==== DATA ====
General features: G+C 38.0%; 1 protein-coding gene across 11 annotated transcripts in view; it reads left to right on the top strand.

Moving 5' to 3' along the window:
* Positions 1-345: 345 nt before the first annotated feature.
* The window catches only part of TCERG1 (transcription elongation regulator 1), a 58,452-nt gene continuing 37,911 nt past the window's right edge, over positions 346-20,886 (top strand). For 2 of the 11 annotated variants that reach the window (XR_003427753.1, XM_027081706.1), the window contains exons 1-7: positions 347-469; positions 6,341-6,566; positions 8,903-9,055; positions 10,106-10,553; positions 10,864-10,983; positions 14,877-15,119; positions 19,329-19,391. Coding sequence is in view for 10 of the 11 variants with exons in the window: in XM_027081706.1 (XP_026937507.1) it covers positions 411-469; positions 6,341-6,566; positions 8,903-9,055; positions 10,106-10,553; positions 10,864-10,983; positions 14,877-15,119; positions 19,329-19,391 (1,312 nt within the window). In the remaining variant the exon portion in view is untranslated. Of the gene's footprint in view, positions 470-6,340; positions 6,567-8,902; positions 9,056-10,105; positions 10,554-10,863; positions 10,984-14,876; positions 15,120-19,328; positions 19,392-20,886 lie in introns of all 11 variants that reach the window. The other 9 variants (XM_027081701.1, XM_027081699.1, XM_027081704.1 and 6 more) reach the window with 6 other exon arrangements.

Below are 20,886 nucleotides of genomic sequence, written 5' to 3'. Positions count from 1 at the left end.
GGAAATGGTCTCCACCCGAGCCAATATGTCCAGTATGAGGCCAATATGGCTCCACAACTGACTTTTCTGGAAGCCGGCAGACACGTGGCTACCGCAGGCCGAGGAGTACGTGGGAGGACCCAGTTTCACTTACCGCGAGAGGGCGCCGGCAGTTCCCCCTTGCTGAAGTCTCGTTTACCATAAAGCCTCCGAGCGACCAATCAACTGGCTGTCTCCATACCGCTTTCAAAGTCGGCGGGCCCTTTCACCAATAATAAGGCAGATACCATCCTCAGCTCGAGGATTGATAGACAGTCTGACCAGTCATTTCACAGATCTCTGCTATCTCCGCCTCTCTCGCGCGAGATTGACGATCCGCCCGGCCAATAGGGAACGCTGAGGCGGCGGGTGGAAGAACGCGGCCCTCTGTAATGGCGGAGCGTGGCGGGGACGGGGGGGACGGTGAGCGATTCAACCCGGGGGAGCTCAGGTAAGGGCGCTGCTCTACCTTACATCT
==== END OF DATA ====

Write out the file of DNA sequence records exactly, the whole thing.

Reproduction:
General features: G+C 38.0%; 1 protein-coding gene across 11 annotated transcripts in view; it reads left to right on the top strand.

Moving 5' to 3' along the window:
* Positions 1-345: 345 nt before the first annotated feature.
* The window catches only part of TCERG1 (transcription elongation regulator 1), a 58,452-nt gene continuing 37,911 nt past the window's right edge, over positions 346-20,886 (top strand). For 2 of the 11 annotated variants that reach the window (XR_003427753.1, XM_027081706.1), the window contains exons 1-7: positions 347-469; positions 6,341-6,566; positions 8,903-9,055; positions 10,106-10,553; positions 10,864-10,983; positions 14,877-15,119; positions 19,329-19,391. Coding sequence is in view for 10 of the 11 variants with exons in the window: in XM_027081706.1 (XP_026937507.1) it covers positions 411-469; positions 6,341-6,566; positions 8,903-9,055; positions 10,106-10,553; positions 10,864-10,983; positions 14,877-15,119; positions 19,329-19,391 (1,312 nt within the window). In the remaining variant the exon portion in view is untranslated. Of the gene's footprint in view, positions 470-6,340; positions 6,567-8,902; positions 9,056-10,105; positions 10,554-10,863; positions 10,984-14,876; positions 15,120-19,328; positions 19,392-20,886 lie in introns of all 11 variants that reach the window. The other 9 variants (XM_027081701.1, XM_027081699.1, XM_027081704.1 and 6 more) reach the window with 6 other exon arrangements.

Below are 20,886 nucleotides of genomic sequence, written 5' to 3'. Positions count from 1 at the left end.
GGAAATGGTCTCCACCCGAGCCAATATGTCCAGTATGAGGCCAATATGGCTCCACAACTGACTTTTCTGGAAGCCGGCAGACACGTGGCTACCGCAGGCCGAGGAGTACGTGGGAGGACCCAGTTTCACTTACCGCGAGAGGGCGCCGGCAGTTCCCCCTTGCTGAAGTCTCGTTTACCATAAAGCCTCCGAGCGACCAATCAACTGGCTGTCTCCATACCGCTTTCAAAGTCGGCGGGCCCTTTCACCAATAATAAGGCAGATACCATCCTCAGCTCGAGGATTGATAGACAGTCTGACCAGTCATTTCACAGATCTCTGCTATCTCCGCCTCTCTCGCGCGAGATTGACGATCCGCCCGGCCAATAGGGAACGCTGAGGCGGCGGGTGGAAGAACGCGGCCCTCTGTAATGGCGGAGCGTGGCGGGGACGGGGGGGACGGTGAGCGATTCAACCCGGGGGAGCTCAGGTAAGGGCGCTGCTCTACCTTACATCT